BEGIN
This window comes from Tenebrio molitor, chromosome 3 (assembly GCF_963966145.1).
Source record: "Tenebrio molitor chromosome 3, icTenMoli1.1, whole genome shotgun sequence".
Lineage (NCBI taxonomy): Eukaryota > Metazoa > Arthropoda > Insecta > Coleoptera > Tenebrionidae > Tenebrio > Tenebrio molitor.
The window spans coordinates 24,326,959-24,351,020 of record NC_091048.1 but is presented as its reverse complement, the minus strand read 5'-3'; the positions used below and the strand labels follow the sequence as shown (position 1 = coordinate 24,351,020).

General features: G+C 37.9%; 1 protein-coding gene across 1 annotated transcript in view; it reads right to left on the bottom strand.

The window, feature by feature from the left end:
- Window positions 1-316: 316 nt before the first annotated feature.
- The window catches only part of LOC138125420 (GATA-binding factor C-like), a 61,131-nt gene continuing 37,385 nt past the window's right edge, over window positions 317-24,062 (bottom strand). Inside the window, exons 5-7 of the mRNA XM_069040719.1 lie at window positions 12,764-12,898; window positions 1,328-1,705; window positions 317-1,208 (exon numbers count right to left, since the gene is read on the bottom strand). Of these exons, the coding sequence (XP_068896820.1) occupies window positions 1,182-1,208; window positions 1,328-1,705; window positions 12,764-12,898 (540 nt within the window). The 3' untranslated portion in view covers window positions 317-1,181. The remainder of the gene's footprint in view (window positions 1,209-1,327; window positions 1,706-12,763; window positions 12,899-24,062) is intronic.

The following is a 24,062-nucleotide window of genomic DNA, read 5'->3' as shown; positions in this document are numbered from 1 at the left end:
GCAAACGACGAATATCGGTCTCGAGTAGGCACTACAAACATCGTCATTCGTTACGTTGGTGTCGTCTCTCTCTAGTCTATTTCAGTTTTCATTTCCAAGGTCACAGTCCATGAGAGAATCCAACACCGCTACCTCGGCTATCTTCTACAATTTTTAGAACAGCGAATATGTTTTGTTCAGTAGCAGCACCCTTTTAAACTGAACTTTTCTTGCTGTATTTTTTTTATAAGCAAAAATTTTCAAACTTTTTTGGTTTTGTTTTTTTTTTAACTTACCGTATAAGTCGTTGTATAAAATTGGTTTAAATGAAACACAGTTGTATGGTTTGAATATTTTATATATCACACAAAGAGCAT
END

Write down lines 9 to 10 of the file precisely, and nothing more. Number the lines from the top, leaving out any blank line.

The following is a 24,062-nucleotide window of genomic DNA, read 5'->3' as shown; positions in this document are numbered from 1 at the left end:
GCAAACGACGAATATCGGTCTCGAGTAGGCACTACAAACATCGTCATTCGTTACGTTGGTGTCGTCTCTCTCTAGTCTATTTCAGTTTTCATTTCCAAGGTCACAGTCCATGAGAGAATCCAACACCGCTACCTCGGCTATCTTCTACAATTTTTAGAACAGCGAATATGTTTTGTTCAGTAGCAGCACCCTTTTAAACTGAACTTTTCTTGCTGTATTTTTTTTATAAGCAAAAATTTTCAAACTTTTTTGGTTTTGTTTTTTTTTTAACTTACCGTATAAGTCGTTGTATAAAATTGGTTTAAATGAAACACAGTTGTATGGTTTGAATATTTTATATATCACACAAAGAGCAT